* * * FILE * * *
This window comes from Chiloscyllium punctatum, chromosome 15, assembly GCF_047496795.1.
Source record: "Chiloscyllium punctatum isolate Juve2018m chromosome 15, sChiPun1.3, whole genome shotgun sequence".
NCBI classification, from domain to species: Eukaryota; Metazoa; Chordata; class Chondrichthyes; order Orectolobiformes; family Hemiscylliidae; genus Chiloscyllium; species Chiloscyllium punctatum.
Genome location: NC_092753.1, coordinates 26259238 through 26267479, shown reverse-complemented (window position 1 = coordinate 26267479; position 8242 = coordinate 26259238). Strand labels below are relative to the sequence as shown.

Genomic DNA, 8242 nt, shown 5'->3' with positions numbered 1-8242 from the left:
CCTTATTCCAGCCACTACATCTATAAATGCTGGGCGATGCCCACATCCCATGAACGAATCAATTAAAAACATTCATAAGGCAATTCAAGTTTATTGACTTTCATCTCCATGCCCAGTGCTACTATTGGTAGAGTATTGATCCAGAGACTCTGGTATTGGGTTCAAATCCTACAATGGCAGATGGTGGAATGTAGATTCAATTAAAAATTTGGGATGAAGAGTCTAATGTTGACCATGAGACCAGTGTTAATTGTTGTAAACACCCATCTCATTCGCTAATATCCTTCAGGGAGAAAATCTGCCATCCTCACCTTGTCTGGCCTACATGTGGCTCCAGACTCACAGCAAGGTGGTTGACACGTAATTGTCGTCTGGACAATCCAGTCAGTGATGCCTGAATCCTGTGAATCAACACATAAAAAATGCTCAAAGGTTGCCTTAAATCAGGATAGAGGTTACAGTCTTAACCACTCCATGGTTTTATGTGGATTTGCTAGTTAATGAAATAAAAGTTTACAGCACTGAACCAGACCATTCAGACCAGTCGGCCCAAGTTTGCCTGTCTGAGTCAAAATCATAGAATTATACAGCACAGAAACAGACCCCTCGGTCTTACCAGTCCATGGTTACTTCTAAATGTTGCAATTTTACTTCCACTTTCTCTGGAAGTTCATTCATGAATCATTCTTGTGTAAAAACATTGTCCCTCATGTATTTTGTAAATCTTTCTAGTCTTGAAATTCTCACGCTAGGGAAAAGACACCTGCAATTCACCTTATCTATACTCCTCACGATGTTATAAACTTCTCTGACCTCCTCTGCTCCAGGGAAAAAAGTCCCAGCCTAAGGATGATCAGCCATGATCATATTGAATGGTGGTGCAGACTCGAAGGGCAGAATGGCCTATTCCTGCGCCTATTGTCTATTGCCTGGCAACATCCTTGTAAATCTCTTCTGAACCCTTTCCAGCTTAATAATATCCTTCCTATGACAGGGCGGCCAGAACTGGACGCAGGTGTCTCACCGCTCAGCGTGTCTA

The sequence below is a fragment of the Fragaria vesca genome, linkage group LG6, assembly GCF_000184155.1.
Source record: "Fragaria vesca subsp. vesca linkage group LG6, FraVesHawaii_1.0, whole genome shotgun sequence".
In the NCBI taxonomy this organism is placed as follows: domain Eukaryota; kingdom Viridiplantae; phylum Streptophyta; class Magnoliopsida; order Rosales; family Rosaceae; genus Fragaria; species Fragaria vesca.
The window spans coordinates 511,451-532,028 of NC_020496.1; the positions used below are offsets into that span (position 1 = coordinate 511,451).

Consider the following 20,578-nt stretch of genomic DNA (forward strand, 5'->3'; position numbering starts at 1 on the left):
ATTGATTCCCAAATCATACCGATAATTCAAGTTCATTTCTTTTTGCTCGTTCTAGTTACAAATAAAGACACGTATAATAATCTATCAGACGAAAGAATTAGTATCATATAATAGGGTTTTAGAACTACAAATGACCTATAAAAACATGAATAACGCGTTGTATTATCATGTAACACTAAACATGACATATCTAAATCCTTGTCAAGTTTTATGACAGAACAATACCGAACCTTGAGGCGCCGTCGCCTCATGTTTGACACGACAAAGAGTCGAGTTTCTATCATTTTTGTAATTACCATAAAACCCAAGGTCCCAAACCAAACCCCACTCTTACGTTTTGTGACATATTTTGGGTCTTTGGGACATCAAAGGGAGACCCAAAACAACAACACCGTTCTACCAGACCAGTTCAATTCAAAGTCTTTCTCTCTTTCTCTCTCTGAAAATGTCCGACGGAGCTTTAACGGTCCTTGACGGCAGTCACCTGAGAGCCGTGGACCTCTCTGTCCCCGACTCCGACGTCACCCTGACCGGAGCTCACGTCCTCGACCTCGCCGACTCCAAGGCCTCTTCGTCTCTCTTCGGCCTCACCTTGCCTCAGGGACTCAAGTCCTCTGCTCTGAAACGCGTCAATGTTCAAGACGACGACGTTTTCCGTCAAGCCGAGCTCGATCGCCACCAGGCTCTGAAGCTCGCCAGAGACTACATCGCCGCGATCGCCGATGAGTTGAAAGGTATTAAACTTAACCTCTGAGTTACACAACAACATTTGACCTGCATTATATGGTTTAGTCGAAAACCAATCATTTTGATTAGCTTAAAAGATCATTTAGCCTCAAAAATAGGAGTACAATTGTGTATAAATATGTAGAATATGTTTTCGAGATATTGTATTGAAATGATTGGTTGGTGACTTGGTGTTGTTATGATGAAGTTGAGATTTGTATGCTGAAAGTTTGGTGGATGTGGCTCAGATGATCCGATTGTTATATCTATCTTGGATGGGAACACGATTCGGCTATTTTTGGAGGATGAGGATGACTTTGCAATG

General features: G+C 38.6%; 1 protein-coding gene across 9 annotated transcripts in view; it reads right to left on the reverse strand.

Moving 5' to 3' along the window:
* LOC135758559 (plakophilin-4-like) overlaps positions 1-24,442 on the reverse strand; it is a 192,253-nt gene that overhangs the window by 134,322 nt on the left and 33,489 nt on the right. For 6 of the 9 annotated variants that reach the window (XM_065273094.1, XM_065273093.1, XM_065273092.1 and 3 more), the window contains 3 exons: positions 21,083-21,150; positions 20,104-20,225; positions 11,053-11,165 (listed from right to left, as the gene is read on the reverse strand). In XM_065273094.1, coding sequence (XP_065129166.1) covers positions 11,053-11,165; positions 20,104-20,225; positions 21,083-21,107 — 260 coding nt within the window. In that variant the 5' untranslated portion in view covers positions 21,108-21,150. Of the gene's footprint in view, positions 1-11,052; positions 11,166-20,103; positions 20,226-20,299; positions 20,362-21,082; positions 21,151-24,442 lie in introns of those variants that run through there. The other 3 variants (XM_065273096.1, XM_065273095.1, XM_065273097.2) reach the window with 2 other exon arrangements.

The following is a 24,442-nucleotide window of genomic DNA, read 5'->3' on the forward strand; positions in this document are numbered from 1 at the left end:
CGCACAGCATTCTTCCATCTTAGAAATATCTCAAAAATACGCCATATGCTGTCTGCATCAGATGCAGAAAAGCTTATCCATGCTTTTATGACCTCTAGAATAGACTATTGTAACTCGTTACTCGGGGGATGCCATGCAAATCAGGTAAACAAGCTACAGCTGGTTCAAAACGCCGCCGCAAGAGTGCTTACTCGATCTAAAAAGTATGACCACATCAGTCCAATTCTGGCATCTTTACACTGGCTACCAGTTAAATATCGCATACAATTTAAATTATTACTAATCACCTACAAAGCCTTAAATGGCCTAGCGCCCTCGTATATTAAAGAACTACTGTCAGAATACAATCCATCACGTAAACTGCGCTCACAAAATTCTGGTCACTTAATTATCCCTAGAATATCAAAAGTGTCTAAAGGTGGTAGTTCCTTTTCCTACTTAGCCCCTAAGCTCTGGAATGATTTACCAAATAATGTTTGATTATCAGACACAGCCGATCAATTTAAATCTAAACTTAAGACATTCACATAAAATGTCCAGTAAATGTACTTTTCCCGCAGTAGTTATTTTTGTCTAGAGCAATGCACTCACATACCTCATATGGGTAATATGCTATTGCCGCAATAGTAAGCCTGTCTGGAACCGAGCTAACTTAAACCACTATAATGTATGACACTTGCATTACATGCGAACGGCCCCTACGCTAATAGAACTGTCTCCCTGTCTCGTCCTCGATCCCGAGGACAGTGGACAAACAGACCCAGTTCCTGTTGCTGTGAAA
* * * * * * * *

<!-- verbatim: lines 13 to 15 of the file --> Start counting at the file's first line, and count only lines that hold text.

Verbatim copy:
General features: G+C 38.6%; 1 protein-coding gene across 9 annotated transcripts in view; it reads right to left on the reverse strand.

Moving 5' to 3' along the window:
* LOC135758559 (plakophilin-4-like) overlaps positions 1-24,442 on the reverse strand; it is a 192,253-nt gene that overhangs the window by 134,322 nt on the left and 33,489 nt on the right. For 6 of the 9 annotated variants that reach the window (XM_065273094.1, XM_065273093.1, XM_065273092.1 and 3 more), the window contains 3 exons: positions 21,083-21,150; positions 20,104-20,225; positions 11,053-11,165 (listed from right to left, as the gene is read on the reverse strand). In XM_065273094.1, coding sequence (XP_065129166.1) covers positions 11,053-11,165; positions 20,104-20,225; positions 21,083-21,107 — 260 coding nt within the window. In that variant the 5' untranslated portion in view covers positions 21,108-21,150. Of the gene's footprint in view, positions 1-11,052; positions 11,166-20,103; positions 20,226-20,299; positions 20,362-21,082; positions 21,151-24,442 lie in introns of those variants that run through there. The other 3 variants (XM_065273096.1, XM_065273095.1, XM_065273097.2) reach the window with 2 other exon arrangements.